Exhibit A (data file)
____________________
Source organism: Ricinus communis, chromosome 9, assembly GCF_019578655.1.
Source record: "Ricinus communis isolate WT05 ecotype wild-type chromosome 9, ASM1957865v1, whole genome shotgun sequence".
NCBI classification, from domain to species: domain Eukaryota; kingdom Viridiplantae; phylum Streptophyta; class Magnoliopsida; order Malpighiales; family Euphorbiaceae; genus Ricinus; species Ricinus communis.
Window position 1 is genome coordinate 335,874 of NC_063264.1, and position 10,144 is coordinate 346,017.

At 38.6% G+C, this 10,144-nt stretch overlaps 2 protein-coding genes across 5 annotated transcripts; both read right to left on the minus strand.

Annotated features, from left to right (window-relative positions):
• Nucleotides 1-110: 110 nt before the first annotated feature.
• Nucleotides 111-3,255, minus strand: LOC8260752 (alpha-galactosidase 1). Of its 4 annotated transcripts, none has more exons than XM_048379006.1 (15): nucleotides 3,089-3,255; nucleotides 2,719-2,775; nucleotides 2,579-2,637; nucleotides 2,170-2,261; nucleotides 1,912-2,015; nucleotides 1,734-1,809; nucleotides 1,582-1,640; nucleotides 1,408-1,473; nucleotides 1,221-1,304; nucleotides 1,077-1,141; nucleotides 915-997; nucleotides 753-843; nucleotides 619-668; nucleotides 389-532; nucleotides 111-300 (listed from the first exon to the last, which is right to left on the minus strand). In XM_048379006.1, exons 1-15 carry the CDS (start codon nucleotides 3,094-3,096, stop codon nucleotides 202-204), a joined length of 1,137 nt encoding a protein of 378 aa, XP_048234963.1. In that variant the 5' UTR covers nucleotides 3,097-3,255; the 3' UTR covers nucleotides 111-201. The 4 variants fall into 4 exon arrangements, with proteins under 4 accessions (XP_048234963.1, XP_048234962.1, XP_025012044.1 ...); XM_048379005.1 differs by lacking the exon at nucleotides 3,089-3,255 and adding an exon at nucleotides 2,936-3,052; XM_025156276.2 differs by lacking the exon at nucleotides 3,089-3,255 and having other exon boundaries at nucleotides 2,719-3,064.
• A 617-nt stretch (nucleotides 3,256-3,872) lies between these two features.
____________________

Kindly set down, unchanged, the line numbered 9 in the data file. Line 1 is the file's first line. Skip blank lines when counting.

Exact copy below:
• A 617-nt stretch (nucleotides 3,256-3,872) lies between these two features.